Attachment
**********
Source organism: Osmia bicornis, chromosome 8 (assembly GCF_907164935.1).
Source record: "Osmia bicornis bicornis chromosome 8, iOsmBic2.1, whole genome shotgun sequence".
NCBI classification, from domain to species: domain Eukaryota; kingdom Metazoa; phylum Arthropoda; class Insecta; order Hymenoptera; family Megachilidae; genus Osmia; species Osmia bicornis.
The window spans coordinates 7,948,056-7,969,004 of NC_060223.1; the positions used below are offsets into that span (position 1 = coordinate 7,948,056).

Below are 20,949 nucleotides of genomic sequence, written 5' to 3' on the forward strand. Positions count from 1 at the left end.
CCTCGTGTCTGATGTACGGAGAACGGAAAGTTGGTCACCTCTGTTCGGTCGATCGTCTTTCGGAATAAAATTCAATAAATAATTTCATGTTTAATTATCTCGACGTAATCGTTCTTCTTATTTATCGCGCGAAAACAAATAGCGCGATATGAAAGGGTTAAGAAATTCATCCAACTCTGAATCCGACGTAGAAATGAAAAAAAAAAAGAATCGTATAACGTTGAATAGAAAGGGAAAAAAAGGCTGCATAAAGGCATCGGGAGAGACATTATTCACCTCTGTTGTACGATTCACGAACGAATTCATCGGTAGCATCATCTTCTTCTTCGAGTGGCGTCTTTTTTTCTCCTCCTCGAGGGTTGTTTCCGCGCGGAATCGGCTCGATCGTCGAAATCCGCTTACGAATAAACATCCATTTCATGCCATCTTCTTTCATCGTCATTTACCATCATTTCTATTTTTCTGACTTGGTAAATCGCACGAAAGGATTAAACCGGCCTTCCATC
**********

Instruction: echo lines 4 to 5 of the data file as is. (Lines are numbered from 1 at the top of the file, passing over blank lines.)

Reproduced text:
The window spans coordinates 7,948,056-7,969,004 of NC_060223.1; the positions used below are offsets into that span (position 1 = coordinate 7,948,056).

Below are 20,949 nucleotides of genomic sequence, written 5' to 3' on the forward strand. Positions count from 1 at the left end.